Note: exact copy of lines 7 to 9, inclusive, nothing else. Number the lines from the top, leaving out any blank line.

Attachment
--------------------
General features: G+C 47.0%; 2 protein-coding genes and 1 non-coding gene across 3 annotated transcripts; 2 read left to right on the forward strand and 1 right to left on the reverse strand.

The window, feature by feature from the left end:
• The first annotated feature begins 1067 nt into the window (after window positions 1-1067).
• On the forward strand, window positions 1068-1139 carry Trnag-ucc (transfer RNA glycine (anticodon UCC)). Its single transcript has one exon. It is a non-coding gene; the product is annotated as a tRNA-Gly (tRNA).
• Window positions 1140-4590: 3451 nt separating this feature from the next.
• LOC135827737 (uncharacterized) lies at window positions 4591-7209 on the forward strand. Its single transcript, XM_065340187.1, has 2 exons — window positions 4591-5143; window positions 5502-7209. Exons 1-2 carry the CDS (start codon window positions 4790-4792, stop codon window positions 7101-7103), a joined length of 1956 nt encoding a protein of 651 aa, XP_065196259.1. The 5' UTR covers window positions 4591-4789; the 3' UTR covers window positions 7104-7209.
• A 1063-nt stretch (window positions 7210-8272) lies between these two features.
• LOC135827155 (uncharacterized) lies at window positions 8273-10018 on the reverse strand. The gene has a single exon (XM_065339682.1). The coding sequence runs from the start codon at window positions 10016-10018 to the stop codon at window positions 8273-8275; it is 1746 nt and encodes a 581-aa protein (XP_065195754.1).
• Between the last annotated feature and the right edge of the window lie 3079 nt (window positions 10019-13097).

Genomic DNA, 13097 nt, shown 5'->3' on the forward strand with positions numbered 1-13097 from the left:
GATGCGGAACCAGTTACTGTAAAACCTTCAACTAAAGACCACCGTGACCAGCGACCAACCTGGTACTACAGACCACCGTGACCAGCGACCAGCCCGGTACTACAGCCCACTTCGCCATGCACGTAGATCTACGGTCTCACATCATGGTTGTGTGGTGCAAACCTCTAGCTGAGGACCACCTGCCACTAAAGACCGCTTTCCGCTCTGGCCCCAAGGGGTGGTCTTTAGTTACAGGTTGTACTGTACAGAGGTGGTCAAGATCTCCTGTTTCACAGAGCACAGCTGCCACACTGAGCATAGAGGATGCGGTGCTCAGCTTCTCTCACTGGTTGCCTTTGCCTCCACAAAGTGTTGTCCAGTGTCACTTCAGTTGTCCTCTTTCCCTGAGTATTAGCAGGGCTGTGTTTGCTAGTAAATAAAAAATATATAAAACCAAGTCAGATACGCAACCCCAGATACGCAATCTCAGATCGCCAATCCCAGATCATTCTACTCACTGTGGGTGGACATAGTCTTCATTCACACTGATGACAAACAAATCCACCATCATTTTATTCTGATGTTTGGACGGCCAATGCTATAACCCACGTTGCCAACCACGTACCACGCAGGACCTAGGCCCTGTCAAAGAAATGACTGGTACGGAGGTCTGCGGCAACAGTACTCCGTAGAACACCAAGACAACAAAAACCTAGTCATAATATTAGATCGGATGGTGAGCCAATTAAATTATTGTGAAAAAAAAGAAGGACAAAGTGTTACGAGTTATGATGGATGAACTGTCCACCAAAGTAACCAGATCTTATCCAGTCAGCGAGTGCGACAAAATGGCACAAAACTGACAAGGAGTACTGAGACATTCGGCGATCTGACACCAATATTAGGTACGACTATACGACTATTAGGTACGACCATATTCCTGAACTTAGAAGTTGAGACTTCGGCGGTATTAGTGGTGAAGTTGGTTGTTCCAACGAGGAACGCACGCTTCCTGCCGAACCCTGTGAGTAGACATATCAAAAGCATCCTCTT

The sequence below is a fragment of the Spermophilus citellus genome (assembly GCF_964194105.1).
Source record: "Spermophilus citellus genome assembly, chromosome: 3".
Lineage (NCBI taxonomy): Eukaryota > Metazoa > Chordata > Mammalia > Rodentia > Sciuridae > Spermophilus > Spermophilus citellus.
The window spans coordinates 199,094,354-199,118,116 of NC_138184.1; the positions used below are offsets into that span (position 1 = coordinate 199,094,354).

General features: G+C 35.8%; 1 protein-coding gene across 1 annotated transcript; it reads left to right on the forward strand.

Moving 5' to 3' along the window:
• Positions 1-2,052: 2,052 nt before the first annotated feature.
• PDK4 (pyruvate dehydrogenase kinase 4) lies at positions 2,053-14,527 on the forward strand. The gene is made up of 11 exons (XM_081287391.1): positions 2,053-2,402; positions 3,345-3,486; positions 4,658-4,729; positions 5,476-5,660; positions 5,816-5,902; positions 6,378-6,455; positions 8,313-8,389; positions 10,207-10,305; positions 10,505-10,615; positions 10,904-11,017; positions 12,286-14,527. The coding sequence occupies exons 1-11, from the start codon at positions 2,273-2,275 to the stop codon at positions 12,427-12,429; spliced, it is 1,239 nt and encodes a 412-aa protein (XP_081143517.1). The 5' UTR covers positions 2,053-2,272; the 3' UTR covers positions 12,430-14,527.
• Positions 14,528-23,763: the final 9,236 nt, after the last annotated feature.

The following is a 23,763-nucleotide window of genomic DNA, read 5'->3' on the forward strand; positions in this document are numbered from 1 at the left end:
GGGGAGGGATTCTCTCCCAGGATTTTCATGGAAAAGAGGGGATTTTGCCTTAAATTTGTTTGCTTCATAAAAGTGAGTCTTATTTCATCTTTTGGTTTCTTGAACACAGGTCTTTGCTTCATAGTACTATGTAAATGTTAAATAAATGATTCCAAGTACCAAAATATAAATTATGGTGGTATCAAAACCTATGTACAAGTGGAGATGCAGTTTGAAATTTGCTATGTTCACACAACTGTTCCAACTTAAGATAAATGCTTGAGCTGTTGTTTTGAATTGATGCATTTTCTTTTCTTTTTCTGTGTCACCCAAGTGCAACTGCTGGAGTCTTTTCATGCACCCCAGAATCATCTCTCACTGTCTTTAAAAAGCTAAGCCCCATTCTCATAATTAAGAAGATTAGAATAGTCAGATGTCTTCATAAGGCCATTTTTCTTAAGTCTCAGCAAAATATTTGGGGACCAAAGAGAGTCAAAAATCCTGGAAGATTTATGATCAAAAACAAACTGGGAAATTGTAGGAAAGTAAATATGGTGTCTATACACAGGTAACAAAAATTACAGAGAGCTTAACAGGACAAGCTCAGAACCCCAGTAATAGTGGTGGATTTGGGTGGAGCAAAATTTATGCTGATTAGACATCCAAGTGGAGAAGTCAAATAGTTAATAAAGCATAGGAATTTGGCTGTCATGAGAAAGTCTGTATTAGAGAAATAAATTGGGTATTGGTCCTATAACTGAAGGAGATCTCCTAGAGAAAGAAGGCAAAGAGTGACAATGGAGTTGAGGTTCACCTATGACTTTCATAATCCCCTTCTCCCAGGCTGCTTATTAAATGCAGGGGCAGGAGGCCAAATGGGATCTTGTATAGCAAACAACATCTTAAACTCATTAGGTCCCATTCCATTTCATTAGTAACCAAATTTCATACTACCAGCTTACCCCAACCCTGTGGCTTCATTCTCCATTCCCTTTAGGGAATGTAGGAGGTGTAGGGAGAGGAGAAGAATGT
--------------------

• A 1063-nt stretch (window positions 7210-8272) lies between these two features.
• LOC135827155 (uncharacterized) lies at window positions 8273-10018 on the reverse strand. The gene has a single exon (XM_065339682.1). The coding sequence runs from the start codon at window positions 10016-10018 to the stop codon at window positions 8273-8275; it is 1746 nt and encodes a 581-aa protein (XP_065195754.1).
• Between the last annotated feature and the right edge of the window lie 3079 nt (window positions 10019-13097).